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In the fast-moving and highly competitive artificial intelligence sector, developers’ claims that their AI tools can make critical predictions with a high degree of accuracy are key to selling prospective customers on their value. Because it can be daunting for people who are not AI experts to evaluate these tools, leaders may be tempted to rely on the high-level performance metrics published in sales materials. But doing so often leads to disappointing or even risky implementations.
Over the course of an 11-month investigation, we observed managers in a leading health care organization as they conducted internal pilot studies of five AI tools. Impressive performance results had been promised for each, but several of the tools did extremely poorly in their pilots. Analyzing the evaluation process, we found that an effective way to determine an AI tool’s quality is understanding and examining its ground truth.1 In this article, we’ll explain what that is and how managers can dig into it to better assess whether a particular AI tool may enhance or diminish decision-making in their organization.
What Is the Ground Truth of the AI Tool?
The quality of an AI tool — and the value it can bring your organization — is enabled by the quality of the ground truth used to train and validate it. In general, ground truth is defined as information that is known to be true based on objective, empirical evidence. In AI, ground truth refers to the data in training data sets that teaches an algorithm how to arrive at a predicted output; ground truth is considered to be the “correct” answer to the prediction problem that the tool is learning to solve. This data set then becomes the standard against which developers measure the accuracy of the system’s predictions. For instance, teaching a model to identify the best job candidates requires training data sets describing candidates’ features, such as education and years of experience, where each is associated with a classification of either “good candidate” (true) or “not a good candidate” (false). Training a model to flag inappropriate content such as bullying or hate speech requires data sets full of text and images that have been classified “appropriate” (true) or “not appropriate” (false). The aim is that once the model is in production, it has learned the pattern of features that predicts the correct output for a new data point.
In recent years, there has been growing awareness of the risks of using features from the training data sets that are not representative or that contain bias.2 There is surprisingly little discussion, however, about the quality of the labels that serve as the ground truth for model development. It is critical that managers ask, “Is the ground truth really true?”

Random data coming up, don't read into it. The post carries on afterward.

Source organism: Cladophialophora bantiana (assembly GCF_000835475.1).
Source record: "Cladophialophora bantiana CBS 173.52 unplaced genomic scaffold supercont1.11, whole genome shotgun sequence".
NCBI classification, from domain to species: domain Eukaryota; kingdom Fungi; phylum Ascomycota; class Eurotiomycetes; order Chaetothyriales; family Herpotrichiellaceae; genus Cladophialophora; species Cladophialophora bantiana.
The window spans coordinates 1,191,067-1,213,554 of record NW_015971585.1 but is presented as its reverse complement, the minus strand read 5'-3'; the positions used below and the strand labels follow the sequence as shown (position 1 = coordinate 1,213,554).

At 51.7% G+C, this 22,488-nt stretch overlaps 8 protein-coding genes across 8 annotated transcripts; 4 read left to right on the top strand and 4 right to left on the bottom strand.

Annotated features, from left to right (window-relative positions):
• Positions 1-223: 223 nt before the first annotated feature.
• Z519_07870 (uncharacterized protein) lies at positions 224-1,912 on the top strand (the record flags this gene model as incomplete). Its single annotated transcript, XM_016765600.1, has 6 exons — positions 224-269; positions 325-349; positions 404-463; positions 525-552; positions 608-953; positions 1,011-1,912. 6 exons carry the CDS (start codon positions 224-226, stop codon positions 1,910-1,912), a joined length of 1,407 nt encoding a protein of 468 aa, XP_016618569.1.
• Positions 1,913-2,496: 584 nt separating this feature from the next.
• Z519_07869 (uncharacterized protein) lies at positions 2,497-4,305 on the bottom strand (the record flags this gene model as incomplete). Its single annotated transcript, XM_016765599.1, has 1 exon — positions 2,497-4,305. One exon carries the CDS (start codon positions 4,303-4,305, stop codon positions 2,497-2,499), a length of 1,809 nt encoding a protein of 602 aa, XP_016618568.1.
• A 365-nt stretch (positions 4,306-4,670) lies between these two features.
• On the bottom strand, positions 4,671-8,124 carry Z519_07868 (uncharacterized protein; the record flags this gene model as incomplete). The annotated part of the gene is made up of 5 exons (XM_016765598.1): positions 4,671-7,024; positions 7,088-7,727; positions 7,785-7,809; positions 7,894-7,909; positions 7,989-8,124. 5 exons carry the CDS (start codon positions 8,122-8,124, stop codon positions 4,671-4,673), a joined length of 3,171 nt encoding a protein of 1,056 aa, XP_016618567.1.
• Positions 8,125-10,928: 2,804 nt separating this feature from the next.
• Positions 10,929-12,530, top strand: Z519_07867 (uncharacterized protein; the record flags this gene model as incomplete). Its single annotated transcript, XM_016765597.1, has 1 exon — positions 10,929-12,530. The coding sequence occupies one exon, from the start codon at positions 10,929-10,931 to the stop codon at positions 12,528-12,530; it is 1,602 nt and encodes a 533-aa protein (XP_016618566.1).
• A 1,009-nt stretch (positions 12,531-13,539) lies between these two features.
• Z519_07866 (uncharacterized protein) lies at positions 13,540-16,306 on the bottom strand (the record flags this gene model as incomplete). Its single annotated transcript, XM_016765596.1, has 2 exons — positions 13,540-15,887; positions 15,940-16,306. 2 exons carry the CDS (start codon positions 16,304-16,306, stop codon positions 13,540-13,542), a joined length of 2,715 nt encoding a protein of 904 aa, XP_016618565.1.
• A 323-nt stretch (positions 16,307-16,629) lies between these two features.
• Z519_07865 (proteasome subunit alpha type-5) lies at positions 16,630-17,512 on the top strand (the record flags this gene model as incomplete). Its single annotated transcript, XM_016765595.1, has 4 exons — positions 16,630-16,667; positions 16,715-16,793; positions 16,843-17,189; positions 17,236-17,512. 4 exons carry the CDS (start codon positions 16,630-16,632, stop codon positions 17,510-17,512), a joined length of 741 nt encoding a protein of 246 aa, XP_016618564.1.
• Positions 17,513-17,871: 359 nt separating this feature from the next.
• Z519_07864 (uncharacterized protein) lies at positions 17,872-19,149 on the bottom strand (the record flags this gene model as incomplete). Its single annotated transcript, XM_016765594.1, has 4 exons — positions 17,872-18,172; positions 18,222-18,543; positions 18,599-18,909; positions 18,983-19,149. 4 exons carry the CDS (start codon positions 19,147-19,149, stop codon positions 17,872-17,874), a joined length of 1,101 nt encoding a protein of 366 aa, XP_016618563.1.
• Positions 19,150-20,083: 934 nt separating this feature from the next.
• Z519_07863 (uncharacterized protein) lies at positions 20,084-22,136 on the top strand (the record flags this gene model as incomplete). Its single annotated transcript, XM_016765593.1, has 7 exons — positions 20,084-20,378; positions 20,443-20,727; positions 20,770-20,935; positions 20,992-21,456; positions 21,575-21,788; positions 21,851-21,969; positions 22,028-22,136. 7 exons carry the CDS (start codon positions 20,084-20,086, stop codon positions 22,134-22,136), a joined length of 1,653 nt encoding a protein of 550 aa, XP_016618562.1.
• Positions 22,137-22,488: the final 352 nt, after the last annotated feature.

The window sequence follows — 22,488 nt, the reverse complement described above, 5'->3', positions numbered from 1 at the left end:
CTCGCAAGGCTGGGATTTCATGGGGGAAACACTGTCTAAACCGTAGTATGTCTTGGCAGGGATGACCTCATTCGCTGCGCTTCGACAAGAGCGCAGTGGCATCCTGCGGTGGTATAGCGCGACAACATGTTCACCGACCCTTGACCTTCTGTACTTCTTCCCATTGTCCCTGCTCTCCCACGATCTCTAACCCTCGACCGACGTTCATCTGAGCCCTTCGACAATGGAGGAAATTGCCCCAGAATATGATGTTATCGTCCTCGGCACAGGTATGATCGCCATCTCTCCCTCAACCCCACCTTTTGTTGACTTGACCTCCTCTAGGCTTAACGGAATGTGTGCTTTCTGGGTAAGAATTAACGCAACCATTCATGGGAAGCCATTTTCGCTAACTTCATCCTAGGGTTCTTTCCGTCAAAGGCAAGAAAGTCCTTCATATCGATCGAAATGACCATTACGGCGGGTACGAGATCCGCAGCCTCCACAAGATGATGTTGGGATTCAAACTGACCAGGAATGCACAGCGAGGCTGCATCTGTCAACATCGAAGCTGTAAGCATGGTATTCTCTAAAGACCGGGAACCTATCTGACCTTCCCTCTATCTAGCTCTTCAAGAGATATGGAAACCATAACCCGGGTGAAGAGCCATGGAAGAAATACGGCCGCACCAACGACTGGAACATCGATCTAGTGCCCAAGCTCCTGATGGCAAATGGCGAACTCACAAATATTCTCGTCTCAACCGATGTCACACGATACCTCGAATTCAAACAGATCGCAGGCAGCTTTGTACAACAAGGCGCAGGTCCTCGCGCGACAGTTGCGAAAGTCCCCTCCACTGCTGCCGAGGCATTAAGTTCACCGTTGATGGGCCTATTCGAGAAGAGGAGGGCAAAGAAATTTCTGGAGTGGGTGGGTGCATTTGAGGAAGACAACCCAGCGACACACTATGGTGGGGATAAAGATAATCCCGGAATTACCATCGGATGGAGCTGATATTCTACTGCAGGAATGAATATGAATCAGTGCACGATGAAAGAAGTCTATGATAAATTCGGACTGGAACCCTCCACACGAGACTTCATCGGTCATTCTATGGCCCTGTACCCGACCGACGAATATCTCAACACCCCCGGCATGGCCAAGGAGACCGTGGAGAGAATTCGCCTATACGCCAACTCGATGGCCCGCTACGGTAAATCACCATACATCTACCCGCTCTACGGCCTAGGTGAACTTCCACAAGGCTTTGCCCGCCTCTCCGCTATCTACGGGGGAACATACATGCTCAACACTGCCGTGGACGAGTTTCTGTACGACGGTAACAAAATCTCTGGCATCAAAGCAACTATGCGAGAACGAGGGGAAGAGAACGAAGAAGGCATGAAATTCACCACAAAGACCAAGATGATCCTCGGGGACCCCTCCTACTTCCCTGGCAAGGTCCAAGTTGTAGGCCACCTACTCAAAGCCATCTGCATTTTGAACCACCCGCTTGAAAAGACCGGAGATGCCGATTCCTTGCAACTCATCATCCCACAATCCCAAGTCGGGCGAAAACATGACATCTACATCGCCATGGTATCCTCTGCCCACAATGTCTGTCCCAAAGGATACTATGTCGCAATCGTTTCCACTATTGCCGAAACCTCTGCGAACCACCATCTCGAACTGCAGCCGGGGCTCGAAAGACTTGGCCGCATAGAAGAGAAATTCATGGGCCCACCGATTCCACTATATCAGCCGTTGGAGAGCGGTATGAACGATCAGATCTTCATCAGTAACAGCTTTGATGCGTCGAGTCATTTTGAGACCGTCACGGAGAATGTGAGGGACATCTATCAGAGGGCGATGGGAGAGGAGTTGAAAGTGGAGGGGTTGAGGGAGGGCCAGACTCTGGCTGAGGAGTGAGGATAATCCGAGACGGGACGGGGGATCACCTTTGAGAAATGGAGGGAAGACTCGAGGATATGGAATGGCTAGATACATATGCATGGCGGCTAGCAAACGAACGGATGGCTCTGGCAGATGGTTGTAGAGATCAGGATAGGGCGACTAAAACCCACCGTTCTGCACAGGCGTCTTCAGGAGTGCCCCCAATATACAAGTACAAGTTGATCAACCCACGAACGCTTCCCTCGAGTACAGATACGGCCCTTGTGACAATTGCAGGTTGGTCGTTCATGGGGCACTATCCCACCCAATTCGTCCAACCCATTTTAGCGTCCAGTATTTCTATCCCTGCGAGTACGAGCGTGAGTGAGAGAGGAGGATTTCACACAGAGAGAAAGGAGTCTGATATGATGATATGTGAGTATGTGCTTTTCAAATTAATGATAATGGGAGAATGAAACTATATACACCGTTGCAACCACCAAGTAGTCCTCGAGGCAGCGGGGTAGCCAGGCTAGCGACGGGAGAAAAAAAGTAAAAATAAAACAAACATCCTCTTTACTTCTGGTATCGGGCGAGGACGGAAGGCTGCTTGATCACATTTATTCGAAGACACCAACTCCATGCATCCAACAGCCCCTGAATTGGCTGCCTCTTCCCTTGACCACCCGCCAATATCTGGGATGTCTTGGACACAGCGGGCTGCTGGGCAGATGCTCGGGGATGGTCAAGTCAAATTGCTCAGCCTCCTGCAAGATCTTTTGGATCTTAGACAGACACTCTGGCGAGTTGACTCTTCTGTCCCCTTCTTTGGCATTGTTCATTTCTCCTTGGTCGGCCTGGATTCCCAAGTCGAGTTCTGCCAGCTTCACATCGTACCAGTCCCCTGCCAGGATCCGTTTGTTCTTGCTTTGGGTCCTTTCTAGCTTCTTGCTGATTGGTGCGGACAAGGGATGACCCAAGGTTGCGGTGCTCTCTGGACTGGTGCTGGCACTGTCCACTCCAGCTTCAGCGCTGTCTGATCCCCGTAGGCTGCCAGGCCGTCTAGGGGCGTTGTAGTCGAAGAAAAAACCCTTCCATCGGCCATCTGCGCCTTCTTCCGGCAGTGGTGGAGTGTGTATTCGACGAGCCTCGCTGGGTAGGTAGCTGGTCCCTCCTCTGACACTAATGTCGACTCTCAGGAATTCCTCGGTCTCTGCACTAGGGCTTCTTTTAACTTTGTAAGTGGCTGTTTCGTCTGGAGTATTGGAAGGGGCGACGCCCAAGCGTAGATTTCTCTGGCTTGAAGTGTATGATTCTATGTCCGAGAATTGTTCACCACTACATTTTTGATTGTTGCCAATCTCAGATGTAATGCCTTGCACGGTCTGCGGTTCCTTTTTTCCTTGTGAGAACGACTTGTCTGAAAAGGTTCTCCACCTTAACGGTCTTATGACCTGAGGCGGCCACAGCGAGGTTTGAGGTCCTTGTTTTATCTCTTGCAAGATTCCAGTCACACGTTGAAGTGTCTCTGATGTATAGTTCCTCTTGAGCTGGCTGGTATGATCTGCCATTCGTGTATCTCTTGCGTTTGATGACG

The first step in gaining clarity into the ground truth for a tool is to investigate the metric typically used by AI companies to support performance claims, known as the AUC (short for area under the receiver operating characteristic curve). The AUC metric summarizes the model’s accuracy in making predictions on a scale of 0 to 1, where 1 represents perfect accuracy.3 Managers often fixate on this metric as evidence of AI quality — and take at face value the comparison with an AUC for the same prediction task done by humans.
The AUC is calculated by comparing AI outputs to ground truth categories that were used by AI designers. The AI output is considered correct if it matches the ground truth label and incorrect if it does not. The usefulness and relevance of the AUC metric is contingent upon the quality of the ground truth labels, which cannot simply be assumed to be high-quality sources of truth.
Here’s the underlying problem: For many critical decisions in organizations, there is rarely an objective “truth” ready to be fed to an algorithm. Instead, AI designers construct ground truth data, and they have considerable latitude in how to accomplish this. For example, in the medical context, AI developers make significant trade-offs when choosing what ground truth will be used to train and validate a cancer diagnosis model. They could use biopsy results to serve as the ground truth, which would provide an externally validated result for whether cancer was detected. However, most patients never undergo biopsy tests (thankfully), and acquiring these results for all patients in the training data set would require enormous investment and patient cooperation.
Alternatively, developers may use the diagnosis recorded by the clinical physician overseeing a given patient at the time. This data is relatively easy to acquire from historical electronic health records. Developers could also recruit an expert physician, or a panel of experts, to produce a diagnosis for a sample of cases in the training data set, using the average or majority of their opinions as the ground truth label. Creating this type of data set may be costly and time-consuming, but it is commonly done in the medical AI community. In any case, AI developers weigh the relative costs and benefits when deciding how to assign ground truth labels — a decision that has great influence on the overall quality and potential value of the tool.